If the Bank recognised the early warning presented by rising house prices, and if it had put up interest rates in response, would it have averted this disaster? Possibly, though of course we will never know.

The rock bottom interest rates we had for more than a decade after the 2008 crash have inevitably stimulated greater borrowing and soar-away house prices (exacerbated by the quantitative easing money-printing indulged in by the Government and the Bank to the tune of an incomprehensible £875 billion.

Between January 2009 and July 2022, the average house price rose 73 per cent, from £157,234 to £272,111. Had house prices risen with the official inflation rate, the average home would have cost £222,240 last July, a rise of 41 per cent.

Prices really took off after the pandemic but the Bank, slow to react, as usual, was still fiddling about with piffling rates of interest. It only started to take action when the official inflation rate began to rise, ignoring the early indicator of yet another over-heating housing market.

The failure to account for house price increases may be justified by economic purists but the evidence strongly suggests they feed into the economy as a whole and lead inexorably to rising prices.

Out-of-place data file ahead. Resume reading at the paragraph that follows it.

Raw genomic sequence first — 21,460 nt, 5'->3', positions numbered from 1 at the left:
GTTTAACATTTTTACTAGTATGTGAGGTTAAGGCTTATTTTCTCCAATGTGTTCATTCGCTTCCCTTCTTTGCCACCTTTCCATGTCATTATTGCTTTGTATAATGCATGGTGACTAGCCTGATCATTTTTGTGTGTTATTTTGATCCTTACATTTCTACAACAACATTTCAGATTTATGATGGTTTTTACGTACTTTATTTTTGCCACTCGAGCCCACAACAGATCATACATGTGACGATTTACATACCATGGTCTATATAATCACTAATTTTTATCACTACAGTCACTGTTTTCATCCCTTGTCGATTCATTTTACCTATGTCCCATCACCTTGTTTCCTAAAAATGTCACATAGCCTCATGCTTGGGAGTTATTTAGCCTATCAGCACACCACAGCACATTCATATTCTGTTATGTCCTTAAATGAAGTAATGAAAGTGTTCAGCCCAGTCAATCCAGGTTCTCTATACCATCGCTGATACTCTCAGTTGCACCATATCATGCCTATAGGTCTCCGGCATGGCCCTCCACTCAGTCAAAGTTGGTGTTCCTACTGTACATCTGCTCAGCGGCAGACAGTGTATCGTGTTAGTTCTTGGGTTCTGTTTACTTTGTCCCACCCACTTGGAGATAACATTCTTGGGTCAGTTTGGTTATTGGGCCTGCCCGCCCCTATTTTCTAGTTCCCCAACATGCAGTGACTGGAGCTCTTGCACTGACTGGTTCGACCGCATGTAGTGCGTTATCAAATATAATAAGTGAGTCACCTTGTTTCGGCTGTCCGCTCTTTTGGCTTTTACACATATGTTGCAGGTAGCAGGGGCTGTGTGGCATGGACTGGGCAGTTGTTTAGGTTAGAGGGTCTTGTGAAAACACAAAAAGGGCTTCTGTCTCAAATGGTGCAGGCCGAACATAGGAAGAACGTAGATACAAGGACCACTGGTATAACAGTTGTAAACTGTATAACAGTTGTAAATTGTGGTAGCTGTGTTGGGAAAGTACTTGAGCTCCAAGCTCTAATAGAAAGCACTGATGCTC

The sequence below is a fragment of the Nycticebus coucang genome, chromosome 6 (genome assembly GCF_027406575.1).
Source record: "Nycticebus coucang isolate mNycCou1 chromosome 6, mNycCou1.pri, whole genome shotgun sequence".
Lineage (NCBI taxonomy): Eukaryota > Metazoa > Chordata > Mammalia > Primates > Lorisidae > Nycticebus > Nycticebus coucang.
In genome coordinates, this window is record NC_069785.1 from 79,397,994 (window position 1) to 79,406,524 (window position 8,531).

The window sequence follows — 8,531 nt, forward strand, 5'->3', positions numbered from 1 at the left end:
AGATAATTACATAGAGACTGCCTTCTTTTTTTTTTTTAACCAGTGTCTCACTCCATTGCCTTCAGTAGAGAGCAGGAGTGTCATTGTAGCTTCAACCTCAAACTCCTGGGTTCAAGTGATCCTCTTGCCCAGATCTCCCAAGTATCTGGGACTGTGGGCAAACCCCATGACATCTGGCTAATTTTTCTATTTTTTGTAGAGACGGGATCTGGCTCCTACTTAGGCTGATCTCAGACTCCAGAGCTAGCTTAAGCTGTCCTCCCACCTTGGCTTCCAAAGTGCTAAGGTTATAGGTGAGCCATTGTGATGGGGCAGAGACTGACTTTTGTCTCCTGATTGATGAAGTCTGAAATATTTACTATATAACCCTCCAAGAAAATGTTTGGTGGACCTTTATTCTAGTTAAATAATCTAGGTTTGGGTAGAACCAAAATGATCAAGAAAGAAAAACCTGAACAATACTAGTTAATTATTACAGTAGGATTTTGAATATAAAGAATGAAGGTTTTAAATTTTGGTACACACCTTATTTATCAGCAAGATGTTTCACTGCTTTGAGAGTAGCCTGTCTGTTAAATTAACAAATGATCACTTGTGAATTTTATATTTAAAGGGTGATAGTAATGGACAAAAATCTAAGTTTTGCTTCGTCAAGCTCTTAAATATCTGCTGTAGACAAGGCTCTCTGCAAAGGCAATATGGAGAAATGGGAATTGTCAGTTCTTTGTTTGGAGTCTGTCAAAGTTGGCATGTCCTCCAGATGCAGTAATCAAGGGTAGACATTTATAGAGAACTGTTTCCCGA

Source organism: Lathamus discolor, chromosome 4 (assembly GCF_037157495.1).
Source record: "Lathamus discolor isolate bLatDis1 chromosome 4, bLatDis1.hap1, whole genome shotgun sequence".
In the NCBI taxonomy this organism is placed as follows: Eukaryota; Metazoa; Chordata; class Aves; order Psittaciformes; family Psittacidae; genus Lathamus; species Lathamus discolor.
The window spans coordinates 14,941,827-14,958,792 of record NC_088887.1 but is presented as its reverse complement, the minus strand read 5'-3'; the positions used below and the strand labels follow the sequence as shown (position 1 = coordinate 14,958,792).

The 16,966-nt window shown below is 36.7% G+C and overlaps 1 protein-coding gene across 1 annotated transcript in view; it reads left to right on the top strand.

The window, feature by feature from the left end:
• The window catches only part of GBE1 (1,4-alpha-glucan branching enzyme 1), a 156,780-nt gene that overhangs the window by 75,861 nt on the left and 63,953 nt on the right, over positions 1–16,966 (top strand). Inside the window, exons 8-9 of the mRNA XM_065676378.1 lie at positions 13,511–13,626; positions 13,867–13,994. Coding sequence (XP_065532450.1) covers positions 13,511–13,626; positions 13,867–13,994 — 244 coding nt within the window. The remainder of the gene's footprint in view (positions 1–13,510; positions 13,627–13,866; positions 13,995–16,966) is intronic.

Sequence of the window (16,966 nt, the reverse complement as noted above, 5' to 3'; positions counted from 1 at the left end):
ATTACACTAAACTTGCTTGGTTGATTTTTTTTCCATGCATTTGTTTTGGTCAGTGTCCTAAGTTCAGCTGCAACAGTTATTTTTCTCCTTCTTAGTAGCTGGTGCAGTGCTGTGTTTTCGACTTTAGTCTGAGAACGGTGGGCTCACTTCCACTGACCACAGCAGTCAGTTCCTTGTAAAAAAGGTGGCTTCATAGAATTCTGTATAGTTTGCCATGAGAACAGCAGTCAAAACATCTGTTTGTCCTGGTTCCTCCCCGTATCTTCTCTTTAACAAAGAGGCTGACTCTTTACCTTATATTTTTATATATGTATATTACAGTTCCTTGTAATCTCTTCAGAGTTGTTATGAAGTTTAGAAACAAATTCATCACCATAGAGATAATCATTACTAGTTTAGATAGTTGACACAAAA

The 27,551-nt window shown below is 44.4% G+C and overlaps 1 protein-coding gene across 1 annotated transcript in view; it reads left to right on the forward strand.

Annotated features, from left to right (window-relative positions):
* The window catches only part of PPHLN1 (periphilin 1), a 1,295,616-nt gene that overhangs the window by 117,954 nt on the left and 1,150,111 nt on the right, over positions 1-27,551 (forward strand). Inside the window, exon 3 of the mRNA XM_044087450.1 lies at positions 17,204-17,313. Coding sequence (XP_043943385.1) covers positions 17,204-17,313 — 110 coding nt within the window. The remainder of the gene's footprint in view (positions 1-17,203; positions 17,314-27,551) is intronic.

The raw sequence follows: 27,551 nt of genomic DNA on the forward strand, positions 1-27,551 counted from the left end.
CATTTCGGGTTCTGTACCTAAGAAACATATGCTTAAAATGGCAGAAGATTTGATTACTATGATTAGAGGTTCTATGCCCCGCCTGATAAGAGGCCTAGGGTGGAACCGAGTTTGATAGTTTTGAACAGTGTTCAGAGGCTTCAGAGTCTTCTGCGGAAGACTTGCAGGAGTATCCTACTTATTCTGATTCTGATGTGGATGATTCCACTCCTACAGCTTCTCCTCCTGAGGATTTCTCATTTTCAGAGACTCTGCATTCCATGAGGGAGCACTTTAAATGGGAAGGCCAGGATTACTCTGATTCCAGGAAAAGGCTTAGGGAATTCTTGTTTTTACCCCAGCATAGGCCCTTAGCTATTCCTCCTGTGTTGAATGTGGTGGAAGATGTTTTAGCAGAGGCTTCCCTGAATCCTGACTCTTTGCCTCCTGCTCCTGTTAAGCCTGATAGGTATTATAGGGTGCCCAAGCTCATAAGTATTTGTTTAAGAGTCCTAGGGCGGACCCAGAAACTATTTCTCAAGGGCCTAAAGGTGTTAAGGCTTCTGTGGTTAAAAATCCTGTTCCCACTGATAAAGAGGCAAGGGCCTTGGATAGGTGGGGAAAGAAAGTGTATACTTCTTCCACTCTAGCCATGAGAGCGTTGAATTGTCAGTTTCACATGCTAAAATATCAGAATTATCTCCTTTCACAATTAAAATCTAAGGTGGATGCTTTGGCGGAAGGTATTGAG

This is inevitable, if only because home-owners see the value of their biggest asset rising and, as a result, their mortgage debt is, in effect, shrinking. They are encouraged to spend the extra wealth they do not actually possess, or they can cash in by increasing the amount of money they are borrowing. Either way, it leads to delusions of prosperity and results in too much money chasing too few goods.

By the time the Bank notices, in the official inflation figures, it is too late. The time has come to insert this massively significant aspect of the economy into the way inflation is calculated.

In the USA, house prices were included in the calculation of inflation from 1953 to 1983 despite the economists’ specious arguments. House prices were removed from America’s inflation calculations because their presence was increasing the rate of inflation and, therefore, increasing the cost of index-linked benefits and pensions.